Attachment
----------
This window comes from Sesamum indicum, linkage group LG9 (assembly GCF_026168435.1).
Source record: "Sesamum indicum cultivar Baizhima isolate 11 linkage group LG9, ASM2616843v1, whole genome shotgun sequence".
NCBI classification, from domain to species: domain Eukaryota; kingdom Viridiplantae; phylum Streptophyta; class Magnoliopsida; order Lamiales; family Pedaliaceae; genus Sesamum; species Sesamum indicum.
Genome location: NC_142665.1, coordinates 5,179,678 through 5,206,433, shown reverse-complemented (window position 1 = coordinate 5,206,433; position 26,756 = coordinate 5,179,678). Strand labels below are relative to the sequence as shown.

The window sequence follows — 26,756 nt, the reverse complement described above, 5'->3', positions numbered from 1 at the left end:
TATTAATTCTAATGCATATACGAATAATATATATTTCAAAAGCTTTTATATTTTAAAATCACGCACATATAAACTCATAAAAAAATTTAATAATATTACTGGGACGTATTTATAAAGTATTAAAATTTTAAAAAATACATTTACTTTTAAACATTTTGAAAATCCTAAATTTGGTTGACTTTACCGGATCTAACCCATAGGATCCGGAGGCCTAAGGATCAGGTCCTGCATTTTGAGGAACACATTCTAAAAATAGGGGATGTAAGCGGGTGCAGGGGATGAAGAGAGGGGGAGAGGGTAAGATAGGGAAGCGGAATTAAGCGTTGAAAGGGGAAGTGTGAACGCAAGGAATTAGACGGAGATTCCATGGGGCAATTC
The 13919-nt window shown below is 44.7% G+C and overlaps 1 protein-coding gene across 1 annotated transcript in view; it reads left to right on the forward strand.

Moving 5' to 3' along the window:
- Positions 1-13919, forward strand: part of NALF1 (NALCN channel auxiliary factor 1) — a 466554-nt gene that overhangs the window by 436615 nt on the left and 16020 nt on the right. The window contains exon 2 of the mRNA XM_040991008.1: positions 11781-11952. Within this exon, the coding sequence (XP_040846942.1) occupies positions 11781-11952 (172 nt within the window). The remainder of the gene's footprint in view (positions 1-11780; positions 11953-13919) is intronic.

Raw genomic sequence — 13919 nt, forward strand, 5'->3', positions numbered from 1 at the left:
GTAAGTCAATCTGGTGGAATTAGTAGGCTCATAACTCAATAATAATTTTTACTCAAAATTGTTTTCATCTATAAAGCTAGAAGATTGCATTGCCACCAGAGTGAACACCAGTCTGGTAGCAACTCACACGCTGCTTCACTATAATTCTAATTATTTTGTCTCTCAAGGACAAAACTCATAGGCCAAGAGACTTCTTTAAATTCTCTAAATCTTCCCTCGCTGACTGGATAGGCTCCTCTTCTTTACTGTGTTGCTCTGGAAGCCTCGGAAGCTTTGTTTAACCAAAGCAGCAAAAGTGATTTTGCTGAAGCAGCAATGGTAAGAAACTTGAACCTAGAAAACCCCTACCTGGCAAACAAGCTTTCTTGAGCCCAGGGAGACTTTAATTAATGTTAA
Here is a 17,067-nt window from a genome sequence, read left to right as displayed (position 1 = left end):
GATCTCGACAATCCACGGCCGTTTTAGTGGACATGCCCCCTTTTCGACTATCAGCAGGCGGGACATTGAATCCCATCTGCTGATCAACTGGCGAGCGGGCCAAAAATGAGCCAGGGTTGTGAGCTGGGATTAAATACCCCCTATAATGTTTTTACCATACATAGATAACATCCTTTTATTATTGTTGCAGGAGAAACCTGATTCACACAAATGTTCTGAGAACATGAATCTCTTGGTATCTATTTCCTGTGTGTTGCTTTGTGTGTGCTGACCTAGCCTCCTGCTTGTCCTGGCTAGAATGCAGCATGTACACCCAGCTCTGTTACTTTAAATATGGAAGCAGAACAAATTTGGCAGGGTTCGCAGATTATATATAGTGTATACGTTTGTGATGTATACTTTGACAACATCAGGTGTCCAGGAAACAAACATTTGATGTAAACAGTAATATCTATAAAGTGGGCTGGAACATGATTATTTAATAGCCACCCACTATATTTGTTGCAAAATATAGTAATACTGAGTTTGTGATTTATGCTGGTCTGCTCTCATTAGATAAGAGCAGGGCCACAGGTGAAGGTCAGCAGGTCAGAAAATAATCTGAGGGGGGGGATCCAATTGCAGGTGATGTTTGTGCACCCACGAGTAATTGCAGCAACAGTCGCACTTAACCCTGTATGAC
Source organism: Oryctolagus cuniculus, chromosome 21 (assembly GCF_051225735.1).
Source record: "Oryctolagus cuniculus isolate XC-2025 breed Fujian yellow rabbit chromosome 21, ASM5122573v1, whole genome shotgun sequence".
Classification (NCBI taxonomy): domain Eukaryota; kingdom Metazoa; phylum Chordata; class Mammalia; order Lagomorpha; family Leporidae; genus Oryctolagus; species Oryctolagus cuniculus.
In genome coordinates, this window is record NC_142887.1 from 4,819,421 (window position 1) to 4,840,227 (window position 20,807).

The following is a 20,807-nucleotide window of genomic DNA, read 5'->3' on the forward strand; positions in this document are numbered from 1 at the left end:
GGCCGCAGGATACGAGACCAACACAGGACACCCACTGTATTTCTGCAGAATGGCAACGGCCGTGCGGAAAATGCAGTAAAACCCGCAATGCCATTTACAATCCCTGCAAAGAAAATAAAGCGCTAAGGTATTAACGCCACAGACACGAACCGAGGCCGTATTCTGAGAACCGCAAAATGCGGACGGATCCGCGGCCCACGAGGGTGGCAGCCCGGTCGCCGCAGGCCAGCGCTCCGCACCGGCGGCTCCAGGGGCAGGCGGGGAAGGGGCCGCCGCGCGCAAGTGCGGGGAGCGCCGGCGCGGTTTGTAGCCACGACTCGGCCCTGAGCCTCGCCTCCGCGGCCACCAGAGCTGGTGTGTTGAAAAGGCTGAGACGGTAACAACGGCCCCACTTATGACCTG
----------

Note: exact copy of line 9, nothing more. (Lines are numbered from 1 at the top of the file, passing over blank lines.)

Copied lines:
- Positions 1-13919, forward strand: part of NALF1 (NALCN channel auxiliary factor 1) — a 466554-nt gene that overhangs the window by 436615 nt on the left and 16020 nt on the right. The window contains exon 2 of the mRNA XM_040991008.1: positions 11781-11952. Within this exon, the coding sequence (XP_040846942.1) occupies positions 11781-11952 (172 nt within the window). The remainder of the gene's footprint in view (positions 1-11780; positions 11953-13919) is intronic.